When you leave the dungeon, all items found inside, save for those used to power up 'container' items (special items that can take in usables and stock them for future use without taking up space in the inventory) or weapons, or weapons that have to be assessed to find out what they are. You are given a pittance of money based on the value of what you found (seriously, it is shit money), and, if you are willing to spend what little you gained, you can get at least the most important ones (weapons and armor, usually) back... though it makes me wince every time, since money is generally scarce, no matter how far I get into this game.
Upgradable weapons and armor are usually the most valuable, and it is usually good to have weapons of multiple elements on each character so they can switch as needs must, since elemental attacks make things a lot easier at times.
Early in the game, my advice is hurry up and get your party wiped out once, use money to restart, then go back and use the Hetares Dungeon from the append to quickly level your characters up (after you hit about level 15 it slows down, and that is about the point you should stop using it to level up) and get coins that can be turned into money. Early in the game, this is pretty much the only way to keep afloat, as demands on your money are constant, and grinding in the main dungeon is generally inefficient.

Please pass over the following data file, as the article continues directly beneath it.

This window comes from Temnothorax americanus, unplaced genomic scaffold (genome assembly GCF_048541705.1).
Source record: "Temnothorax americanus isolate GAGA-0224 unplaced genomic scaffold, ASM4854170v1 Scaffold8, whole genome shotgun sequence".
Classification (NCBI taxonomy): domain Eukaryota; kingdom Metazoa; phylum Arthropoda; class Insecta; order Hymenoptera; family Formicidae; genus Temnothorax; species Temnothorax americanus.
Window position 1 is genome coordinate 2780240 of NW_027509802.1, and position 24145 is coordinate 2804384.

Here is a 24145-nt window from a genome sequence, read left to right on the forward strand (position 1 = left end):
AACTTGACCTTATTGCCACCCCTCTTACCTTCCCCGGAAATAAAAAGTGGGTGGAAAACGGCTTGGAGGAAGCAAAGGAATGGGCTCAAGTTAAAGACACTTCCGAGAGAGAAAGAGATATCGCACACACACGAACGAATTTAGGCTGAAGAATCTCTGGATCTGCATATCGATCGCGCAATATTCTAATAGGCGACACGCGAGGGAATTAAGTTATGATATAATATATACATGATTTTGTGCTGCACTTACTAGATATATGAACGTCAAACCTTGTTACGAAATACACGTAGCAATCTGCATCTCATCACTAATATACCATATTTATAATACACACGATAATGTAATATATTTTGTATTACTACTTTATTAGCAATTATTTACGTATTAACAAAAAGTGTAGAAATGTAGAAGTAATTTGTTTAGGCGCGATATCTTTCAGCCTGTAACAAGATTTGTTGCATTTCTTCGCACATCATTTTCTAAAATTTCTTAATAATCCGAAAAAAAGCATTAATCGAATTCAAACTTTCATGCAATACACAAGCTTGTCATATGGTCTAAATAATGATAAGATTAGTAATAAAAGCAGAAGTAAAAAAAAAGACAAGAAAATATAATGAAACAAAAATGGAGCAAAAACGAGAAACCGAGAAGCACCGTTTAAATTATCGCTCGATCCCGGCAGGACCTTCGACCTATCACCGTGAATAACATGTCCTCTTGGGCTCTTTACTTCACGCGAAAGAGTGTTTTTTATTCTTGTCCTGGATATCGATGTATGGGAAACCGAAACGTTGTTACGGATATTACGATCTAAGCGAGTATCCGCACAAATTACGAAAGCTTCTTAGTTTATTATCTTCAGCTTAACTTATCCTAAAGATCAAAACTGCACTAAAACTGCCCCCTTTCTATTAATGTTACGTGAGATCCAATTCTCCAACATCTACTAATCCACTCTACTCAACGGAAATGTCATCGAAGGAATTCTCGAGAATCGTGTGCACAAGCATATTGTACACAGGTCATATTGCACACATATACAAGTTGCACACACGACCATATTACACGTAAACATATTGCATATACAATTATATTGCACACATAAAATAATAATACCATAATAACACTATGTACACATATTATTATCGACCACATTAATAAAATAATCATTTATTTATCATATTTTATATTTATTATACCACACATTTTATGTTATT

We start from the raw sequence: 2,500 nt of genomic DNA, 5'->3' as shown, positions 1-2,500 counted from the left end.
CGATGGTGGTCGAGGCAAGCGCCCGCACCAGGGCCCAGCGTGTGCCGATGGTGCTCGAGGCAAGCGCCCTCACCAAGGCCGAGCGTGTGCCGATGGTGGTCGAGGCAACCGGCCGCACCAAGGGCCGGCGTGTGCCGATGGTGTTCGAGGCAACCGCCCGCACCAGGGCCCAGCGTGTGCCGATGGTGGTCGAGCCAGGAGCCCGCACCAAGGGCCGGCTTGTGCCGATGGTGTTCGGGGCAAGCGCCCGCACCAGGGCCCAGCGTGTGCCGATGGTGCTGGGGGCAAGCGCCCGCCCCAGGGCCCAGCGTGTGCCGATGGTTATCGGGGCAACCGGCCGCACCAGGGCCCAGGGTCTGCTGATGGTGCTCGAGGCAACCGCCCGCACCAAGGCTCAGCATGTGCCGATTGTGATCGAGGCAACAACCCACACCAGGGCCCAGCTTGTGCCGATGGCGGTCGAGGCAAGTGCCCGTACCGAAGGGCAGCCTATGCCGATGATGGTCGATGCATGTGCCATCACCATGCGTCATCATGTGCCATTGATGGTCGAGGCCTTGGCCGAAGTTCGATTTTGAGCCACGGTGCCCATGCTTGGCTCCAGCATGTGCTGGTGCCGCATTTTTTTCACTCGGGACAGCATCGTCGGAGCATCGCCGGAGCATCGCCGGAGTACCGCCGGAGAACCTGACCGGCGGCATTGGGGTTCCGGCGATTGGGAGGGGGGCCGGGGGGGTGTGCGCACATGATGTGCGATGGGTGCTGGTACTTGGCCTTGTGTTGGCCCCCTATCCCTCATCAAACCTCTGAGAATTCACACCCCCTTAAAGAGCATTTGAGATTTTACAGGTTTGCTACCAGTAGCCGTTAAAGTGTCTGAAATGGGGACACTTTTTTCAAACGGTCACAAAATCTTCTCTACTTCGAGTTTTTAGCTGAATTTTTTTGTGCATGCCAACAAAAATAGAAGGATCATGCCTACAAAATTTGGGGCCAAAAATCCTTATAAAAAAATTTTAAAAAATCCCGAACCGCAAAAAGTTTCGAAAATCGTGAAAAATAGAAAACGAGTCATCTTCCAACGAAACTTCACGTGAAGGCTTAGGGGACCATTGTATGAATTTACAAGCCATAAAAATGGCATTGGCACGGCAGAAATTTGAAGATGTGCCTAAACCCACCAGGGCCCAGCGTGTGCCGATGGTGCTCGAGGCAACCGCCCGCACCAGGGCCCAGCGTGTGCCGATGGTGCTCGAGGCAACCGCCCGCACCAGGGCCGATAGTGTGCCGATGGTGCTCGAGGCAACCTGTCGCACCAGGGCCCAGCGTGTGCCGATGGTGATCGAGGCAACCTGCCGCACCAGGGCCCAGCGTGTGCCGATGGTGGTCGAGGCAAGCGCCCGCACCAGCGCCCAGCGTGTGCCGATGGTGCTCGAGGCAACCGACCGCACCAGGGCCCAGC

Now, about allies... allies in this game are mostly recruited by hiring people you've gotten access to through the story/talking to them in the streets. The expense for them differs... and they only stay with you for a set number of days. My advice is that you keep all available hires recruited at all times to keep your hp bar up, then only deploy the ones most effective for a given dungeon in the actual battles. Having people vulnerable to the common element of a dungeon (vulnerabilities CAN be changed based on armor, but armor is much less plentiful and full of variety than weapons) in your formation is a good way to get slaughtered, and there is little point in pounding away with an element that doesn't do crap to the enemies in a particular part of the dungeon.